Budget of Paradoxes/K

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1850. A letter in the handwriting of an educated man, dated from a street in which it must be taken that educated persons live, is addressed to the Secretary of the [ 45 ] Astronomical Society about a matter on which the writer says "his professional pursuit will enable him to give a satisfactory reply." In a question before a court of law it is sworn on one side that the moon was shining at a certain hour of a certain night on a certain spot in London; on the other side it is affirmed that she was clouded. The Secretary is requested to decide. This is curious, as the question is not astrological. Persons still send to Greenwich, now and then, to have their fortunes told. In one case, not very many years ago, a young gentleman begged to know who his wife was to be, and what fee he was to remit.

Sometimes the astronomer turns conjurer for fun, and his prophesies are fulfilled. It is related of Flamsteed[87] that an old woman came to know the whereabouts of a bundle of linen which had strayed. Flamsteed drew a circle, put a square into it, and gravely pointed out a ditch, near her cottage, in which he said it would be found. He meant to have given the woman a little good advice when she came back: but she came back in great delight, with the bundle in her hand, found in the very place. The late Baron Zach[88] received a letter from Pons,[89] a successful finder of comets, complaining that for a certain period he had found no comets, though he had searched diligently. Zach, a man of much sly humor, told him that no spots had been seen on the sun for about the same time—which was true,—and assured him that when the spots came back, the comets would come with them. Some time after he got a letter [ 46 ] from Pons, who informed him with great satisfaction that he was quite right, that very large spots had appeared on the sun, and that he had found a fine comet shortly after. I do not vouch for the first story, but I have the second in Zach's handwriting. It would mend the joke exceedingly if some day a real relation should be established between comets and solar spots: of late years good reason has been shown for advancing a connection between these spots and the earth's magnetism.[90] If the two things had been put to Zach, he would probably have chosen the comets. Here is a hint for a paradox: the solar spots are the dead comets, which have parted with their light and heat to feed the sun, as was once suggested. I should not wonder if I were too late, and the thing had been actually maintained. My list does not contain the twentieth part of the possible whole.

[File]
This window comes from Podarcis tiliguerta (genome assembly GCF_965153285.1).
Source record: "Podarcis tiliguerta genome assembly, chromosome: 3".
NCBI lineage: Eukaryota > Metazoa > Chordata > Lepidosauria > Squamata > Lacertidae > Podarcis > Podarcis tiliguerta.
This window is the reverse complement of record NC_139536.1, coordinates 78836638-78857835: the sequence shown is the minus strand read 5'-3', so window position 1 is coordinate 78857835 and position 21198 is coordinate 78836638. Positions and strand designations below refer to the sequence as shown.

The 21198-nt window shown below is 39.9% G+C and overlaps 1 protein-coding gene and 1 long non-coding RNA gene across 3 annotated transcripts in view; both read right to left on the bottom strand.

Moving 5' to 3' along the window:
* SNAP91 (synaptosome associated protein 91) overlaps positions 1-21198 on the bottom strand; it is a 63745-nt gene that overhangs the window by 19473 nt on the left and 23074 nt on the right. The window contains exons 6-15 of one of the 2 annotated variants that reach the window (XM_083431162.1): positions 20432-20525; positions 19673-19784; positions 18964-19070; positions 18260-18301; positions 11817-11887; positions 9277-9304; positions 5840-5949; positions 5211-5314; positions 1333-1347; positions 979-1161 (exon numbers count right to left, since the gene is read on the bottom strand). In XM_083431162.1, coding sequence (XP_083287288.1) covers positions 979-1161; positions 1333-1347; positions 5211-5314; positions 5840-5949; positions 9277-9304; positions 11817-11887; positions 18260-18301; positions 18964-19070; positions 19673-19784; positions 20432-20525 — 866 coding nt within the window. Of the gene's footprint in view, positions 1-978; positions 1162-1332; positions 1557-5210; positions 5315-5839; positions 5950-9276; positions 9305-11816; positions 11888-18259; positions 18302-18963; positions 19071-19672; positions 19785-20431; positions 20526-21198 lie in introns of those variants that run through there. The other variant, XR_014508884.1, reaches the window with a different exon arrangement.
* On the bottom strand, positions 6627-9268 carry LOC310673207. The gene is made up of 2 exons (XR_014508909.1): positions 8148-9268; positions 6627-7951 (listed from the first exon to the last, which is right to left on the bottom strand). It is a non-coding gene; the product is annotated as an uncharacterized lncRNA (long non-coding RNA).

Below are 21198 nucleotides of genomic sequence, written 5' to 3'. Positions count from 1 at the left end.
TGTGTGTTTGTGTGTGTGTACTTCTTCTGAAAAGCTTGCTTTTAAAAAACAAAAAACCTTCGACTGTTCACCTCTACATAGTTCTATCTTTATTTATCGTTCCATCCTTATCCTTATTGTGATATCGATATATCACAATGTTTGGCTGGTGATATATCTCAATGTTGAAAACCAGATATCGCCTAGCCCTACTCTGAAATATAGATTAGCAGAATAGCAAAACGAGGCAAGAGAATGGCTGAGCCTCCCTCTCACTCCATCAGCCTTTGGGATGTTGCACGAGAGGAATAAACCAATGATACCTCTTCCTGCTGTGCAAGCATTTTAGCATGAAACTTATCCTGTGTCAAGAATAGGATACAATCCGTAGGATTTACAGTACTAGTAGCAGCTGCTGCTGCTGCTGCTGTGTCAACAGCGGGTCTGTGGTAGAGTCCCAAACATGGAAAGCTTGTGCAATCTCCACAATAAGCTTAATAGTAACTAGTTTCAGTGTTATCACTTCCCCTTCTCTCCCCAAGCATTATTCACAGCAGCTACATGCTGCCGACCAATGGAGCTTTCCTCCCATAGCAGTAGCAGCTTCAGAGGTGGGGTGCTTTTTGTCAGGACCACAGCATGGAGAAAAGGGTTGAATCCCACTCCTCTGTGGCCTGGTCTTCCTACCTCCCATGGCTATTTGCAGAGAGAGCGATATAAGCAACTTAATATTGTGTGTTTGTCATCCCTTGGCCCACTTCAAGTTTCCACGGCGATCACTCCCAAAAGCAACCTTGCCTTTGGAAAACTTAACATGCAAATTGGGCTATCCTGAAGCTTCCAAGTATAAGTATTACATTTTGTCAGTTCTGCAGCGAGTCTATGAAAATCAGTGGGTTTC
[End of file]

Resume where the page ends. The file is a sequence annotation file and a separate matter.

The mention of coincidences suggests an everlasting source of explanations, applicable to all that is extraordinary. The great paradox of coincidence is that of Leibnitz, known as the pre-established harmony, or law of coincidences, by which, separately and independently, the body receives impressions, and the mind proceeds as if it had perceived them from without. Every sensation, and the consequent state of the soul, are independent things coincident in time by the pre-established law. The philosopher could not otherwise account for the connection of mind and matter; and he never goes by so vulgar a rule as Whatever is, is; to him that which is not clear as to how, is not at all. Philosophers in general, who tolerate each other's theories much better than Christians do each other's failings, seldom revive Leibnitz's fantasy: they seem to act upon the maxim quoted by Father Eustace[91] from the [ 47 ] Decretals, Facinora ostendi dum puniuntur, flagitia autem abscondi debent.[92]